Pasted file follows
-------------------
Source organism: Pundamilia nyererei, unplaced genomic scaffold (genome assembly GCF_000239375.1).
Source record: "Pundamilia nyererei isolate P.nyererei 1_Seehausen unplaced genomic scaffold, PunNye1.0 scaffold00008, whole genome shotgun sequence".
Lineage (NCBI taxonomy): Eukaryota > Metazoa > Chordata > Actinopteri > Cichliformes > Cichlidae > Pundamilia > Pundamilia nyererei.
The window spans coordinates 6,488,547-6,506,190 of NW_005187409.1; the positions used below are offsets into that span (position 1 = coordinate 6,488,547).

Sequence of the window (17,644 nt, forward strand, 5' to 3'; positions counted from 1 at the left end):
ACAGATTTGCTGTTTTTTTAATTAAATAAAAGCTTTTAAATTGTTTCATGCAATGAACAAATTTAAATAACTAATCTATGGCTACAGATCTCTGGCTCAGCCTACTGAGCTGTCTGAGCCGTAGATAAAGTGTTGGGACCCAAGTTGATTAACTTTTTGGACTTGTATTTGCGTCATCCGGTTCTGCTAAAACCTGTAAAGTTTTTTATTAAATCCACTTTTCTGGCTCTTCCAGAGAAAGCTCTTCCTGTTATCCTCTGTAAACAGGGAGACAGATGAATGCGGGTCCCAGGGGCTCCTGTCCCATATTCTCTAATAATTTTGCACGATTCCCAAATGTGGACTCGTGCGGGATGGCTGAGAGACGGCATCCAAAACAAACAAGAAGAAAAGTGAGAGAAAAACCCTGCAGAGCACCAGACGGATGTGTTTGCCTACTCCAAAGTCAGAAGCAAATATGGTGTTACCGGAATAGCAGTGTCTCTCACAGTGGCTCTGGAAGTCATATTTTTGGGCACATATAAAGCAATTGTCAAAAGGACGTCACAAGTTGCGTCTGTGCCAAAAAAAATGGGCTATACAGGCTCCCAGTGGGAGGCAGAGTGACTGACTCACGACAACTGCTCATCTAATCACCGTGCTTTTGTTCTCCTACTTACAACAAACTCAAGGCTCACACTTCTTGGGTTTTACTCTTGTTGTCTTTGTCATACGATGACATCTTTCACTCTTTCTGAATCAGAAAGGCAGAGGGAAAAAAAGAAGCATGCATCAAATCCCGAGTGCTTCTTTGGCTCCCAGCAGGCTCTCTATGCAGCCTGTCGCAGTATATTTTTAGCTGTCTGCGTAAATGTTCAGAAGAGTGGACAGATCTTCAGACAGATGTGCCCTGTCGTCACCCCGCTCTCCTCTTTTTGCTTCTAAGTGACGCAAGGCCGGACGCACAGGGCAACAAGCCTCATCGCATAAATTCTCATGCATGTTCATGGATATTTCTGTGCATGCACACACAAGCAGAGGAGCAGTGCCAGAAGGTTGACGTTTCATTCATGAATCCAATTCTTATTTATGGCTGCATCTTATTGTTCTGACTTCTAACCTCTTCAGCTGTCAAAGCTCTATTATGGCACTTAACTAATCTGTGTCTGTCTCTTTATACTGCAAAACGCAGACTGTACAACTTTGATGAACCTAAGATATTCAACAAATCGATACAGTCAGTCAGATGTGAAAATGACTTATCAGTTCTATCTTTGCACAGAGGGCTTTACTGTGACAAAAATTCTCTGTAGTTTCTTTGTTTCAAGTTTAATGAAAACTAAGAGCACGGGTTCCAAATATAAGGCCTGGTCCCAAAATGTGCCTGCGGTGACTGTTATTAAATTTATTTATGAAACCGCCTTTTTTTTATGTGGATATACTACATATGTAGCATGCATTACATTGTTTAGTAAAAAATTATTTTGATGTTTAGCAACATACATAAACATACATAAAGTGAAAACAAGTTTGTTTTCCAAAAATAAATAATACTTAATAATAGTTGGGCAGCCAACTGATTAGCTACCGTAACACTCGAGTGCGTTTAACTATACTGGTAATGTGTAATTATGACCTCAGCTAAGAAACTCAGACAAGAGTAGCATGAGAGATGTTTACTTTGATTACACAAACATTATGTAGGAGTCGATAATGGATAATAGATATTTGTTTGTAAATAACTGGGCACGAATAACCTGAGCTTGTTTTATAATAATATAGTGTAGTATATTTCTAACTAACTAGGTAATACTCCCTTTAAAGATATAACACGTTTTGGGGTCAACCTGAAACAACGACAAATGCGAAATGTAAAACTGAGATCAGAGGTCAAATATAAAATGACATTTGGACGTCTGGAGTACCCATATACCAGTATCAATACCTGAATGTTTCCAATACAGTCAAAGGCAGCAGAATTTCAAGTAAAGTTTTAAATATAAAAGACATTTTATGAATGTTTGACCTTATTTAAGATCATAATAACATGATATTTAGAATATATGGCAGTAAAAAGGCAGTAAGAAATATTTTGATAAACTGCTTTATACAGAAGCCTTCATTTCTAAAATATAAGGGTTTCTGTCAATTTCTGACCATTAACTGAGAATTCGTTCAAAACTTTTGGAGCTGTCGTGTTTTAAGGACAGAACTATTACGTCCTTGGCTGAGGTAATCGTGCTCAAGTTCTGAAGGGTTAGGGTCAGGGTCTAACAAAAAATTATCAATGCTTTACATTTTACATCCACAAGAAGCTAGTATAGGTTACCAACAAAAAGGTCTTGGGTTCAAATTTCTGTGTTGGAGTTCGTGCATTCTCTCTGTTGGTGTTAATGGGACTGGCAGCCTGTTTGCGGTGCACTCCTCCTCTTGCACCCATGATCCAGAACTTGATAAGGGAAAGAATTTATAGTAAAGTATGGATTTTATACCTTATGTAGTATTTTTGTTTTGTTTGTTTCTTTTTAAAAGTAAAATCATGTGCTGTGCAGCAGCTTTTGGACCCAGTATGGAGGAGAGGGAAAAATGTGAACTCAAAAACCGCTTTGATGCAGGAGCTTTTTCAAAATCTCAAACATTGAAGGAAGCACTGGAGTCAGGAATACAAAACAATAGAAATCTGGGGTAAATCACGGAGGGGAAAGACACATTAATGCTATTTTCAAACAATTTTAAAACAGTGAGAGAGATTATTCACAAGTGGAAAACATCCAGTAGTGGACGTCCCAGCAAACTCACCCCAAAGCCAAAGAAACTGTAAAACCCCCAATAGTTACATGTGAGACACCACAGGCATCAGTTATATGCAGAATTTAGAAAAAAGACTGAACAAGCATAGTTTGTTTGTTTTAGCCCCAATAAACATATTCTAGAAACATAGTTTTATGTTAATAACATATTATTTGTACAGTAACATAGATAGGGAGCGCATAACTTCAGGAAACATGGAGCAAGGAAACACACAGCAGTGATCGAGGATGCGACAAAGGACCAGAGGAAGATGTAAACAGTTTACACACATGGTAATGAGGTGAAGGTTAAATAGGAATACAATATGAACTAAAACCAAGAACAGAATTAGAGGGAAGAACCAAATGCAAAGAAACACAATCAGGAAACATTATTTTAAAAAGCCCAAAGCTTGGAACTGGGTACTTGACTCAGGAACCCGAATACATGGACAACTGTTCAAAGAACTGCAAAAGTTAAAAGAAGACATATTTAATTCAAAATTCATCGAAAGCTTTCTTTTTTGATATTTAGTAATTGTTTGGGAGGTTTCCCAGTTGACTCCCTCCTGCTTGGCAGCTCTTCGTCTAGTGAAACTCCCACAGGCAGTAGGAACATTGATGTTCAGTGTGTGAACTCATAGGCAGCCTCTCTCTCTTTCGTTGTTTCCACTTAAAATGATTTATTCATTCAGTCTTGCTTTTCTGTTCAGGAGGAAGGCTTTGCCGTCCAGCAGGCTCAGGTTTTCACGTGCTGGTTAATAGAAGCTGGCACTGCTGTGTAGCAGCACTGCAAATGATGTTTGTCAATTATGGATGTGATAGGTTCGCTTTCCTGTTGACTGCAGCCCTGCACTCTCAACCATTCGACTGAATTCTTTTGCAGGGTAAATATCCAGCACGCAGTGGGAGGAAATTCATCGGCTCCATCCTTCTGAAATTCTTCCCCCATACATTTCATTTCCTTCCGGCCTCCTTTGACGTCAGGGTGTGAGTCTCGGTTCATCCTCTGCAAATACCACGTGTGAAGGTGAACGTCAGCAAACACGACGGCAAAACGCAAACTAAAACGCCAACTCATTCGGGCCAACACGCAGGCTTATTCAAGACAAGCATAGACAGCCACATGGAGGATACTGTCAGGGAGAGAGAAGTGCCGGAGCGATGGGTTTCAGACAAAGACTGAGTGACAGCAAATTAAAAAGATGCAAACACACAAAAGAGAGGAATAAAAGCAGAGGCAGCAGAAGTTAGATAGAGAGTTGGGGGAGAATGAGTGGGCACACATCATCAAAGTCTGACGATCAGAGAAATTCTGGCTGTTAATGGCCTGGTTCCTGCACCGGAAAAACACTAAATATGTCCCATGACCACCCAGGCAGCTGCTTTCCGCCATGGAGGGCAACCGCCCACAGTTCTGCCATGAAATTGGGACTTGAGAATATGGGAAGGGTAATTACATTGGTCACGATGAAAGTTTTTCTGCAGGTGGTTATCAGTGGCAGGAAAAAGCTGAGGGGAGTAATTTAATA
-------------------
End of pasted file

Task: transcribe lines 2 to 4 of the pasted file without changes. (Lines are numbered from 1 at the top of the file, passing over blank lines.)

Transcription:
Source record: "Pundamilia nyererei isolate P.nyererei 1_Seehausen unplaced genomic scaffold, PunNye1.0 scaffold00008, whole genome shotgun sequence".
Lineage (NCBI taxonomy): Eukaryota > Metazoa > Chordata > Actinopteri > Cichliformes > Cichlidae > Pundamilia > Pundamilia nyererei.
The window spans coordinates 6,488,547-6,506,190 of NW_005187409.1; the positions used below are offsets into that span (position 1 = coordinate 6,488,547).